Thursday, April 19, 11:00-12:00
Deep learning is causing revolutions in computer perception, signal restoration/reconstruction, signal synthesis, natural language understanding and control. But almost all these successes largely rely on supervised learning, where the machine is required to predict human-provided annotations. For control and game AI, most systems use model-free reinforcement learning, which requires too many trials to be practical in the real world. In contrast, animals and humans seem to learn vast amounts of knowledge about how the world works through mere observation and occasional actions. Good predictive world models are an essential component of intelligent behavior: with them, one can predict outcomes and plan courses of actions. One could argue that prediction is the essence of intelligence. Good predictive models may be the basis of intuition, reasoning and "common sense", allowing us to fill in missing information: predicting the future from the past and present, or inferring the state of the world from noisy percepts. After a brief presentation of the state of the art in deep learning, some promising principles and methods for prediction-based self-supervised learning will be discussed.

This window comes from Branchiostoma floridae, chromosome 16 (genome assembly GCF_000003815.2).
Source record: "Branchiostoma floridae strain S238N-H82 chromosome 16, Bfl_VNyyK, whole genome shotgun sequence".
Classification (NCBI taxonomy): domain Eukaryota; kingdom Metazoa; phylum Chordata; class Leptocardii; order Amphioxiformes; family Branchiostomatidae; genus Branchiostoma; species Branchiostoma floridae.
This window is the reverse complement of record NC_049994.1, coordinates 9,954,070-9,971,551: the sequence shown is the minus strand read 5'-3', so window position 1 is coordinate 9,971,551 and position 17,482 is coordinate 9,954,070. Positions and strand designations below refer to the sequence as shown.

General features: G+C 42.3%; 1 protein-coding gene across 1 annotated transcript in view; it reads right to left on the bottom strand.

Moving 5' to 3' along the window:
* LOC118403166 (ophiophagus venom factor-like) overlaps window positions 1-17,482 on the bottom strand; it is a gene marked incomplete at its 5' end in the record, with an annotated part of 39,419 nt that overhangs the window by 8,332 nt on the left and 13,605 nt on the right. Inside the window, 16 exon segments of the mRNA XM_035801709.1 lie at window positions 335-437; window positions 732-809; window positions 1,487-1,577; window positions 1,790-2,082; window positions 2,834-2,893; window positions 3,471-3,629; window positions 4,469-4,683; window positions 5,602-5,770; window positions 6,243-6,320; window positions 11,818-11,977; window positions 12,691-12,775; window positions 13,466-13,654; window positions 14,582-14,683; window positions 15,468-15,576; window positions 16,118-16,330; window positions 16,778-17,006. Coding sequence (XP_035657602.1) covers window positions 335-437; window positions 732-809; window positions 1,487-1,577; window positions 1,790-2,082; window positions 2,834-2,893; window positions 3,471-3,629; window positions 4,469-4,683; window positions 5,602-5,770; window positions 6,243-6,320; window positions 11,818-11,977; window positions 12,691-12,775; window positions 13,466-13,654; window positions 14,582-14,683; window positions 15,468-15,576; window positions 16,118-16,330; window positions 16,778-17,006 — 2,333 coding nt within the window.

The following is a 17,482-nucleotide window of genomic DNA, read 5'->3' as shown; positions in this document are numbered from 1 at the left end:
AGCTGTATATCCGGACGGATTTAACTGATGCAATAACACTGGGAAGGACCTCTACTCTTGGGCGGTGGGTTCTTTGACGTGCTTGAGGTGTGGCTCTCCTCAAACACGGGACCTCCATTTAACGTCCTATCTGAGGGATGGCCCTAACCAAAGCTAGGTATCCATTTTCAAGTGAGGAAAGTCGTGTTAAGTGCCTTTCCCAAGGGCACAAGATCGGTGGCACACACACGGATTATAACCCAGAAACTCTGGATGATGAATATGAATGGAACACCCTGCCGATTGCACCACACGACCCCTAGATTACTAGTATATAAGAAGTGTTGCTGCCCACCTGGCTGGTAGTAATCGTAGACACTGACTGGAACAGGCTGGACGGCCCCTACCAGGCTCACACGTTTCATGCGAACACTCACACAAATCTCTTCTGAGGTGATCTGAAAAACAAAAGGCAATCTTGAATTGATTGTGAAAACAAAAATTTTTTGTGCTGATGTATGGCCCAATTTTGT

Yann LeCun is Director of AI Research at Facebook and Silver Professor at New York University, affiliated with the Courant Institute, the Center for Neural Science and the Center for Data Science, for which he served as founding director until 2014. He received an EE Diploma from ESIEE (Paris) in 1983, a PhD in Computer Science from Université Pierre et Marie Curie (Paris) in 1987. After a postdoc at the University of Toronto, he joined AT&T Bell Laboratories. He became head of the Image Processing Research Department at AT&T Labs-Research in 1996, and joined NYU in 2003 after a short tenure at the NEC Research Institute. In late 2013, LeCun became Director of AI Research at Facebook, while remaining on the NYU Faculty part-time. He was visiting professor at Collège de France in 2016. His research interests include machine learning and artificial intelligence, with applications to computer vision, natural language understanding, robotics, and computational neuroscience. He is best known for his work in deep learning and the invention of the convolutional network method which is widely used for image, video and speech recognition. He is a member of the US National Academy of Engineering, the recipient of the 2014 IEEE Neural Network Pioneer Award, the 2015 IEEE Pattern Analysis and Machine Intelligence Distinguished Researcher Award, the 2016 Lovie Award for Lifetime Achievement, and a honorary doctorate from IPN, Mexico.